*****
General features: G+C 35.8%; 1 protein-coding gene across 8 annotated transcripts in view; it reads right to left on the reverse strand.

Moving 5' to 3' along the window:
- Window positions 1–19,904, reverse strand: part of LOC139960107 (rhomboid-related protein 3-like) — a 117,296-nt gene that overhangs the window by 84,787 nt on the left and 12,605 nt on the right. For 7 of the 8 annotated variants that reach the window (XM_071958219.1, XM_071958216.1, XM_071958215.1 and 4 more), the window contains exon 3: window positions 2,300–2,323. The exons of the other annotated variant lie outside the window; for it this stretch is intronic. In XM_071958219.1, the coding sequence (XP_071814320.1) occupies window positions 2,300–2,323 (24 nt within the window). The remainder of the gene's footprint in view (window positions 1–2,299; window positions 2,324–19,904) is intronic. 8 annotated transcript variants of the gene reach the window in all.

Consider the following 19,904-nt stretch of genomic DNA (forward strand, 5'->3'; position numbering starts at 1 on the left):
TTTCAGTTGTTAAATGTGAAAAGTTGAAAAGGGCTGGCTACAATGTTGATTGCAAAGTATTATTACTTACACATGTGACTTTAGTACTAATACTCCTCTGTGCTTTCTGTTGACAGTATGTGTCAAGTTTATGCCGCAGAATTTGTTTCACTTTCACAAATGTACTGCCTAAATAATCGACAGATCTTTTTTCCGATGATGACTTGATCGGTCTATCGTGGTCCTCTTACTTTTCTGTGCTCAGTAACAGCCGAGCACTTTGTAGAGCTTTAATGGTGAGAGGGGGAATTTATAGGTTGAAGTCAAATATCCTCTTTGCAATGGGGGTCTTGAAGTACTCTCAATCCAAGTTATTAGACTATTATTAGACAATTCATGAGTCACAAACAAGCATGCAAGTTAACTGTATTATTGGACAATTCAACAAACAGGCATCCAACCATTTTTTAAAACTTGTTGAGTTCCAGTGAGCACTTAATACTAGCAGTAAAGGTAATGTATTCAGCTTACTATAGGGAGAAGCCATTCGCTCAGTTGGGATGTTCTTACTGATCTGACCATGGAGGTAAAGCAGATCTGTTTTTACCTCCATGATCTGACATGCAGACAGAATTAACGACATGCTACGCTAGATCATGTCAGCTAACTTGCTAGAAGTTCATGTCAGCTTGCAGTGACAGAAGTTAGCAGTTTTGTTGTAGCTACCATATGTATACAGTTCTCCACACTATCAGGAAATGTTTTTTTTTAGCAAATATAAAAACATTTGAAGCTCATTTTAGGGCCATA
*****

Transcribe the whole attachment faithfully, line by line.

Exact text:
General features: G+C 35.8%; 1 protein-coding gene across 8 annotated transcripts in view; it reads right to left on the reverse strand.

Moving 5' to 3' along the window:
- Window positions 1–19,904, reverse strand: part of LOC139960107 (rhomboid-related protein 3-like) — a 117,296-nt gene that overhangs the window by 84,787 nt on the left and 12,605 nt on the right. For 7 of the 8 annotated variants that reach the window (XM_071958219.1, XM_071958216.1, XM_071958215.1 and 4 more), the window contains exon 3: window positions 2,300–2,323. The exons of the other annotated variant lie outside the window; for it this stretch is intronic. In XM_071958219.1, the coding sequence (XP_071814320.1) occupies window positions 2,300–2,323 (24 nt within the window). The remainder of the gene's footprint in view (window positions 1–2,299; window positions 2,324–19,904) is intronic. 8 annotated transcript variants of the gene reach the window in all.

Consider the following 19,904-nt stretch of genomic DNA (forward strand, 5'->3'; position numbering starts at 1 on the left):
TTTCAGTTGTTAAATGTGAAAAGTTGAAAAGGGCTGGCTACAATGTTGATTGCAAAGTATTATTACTTACACATGTGACTTTAGTACTAATACTCCTCTGTGCTTTCTGTTGACAGTATGTGTCAAGTTTATGCCGCAGAATTTGTTTCACTTTCACAAATGTACTGCCTAAATAATCGACAGATCTTTTTTCCGATGATGACTTGATCGGTCTATCGTGGTCCTCTTACTTTTCTGTGCTCAGTAACAGCCGAGCACTTTGTAGAGCTTTAATGGTGAGAGGGGGAATTTATAGGTTGAAGTCAAATATCCTCTTTGCAATGGGGGTCTTGAAGTACTCTCAATCCAAGTTATTAGACTATTATTAGACAATTCATGAGTCACAAACAAGCATGCAAGTTAACTGTATTATTGGACAATTCAACAAACAGGCATCCAACCATTTTTTAAAACTTGTTGAGTTCCAGTGAGCACTTAATACTAGCAGTAAAGGTAATGTATTCAGCTTACTATAGGGAGAAGCCATTCGCTCAGTTGGGATGTTCTTACTGATCTGACCATGGAGGTAAAGCAGATCTGTTTTTACCTCCATGATCTGACATGCAGACAGAATTAACGACATGCTACGCTAGATCATGTCAGCTAACTTGCTAGAAGTTCATGTCAGCTTGCAGTGACAGAAGTTAGCAGTTTTGTTGTAGCTACCATATGTATACAGTTCTCCACACTATCAGGAAATGTTTTTTTTTAGCAAATATAAAAACATTTGAAGCTCATTTTAGGGCCATA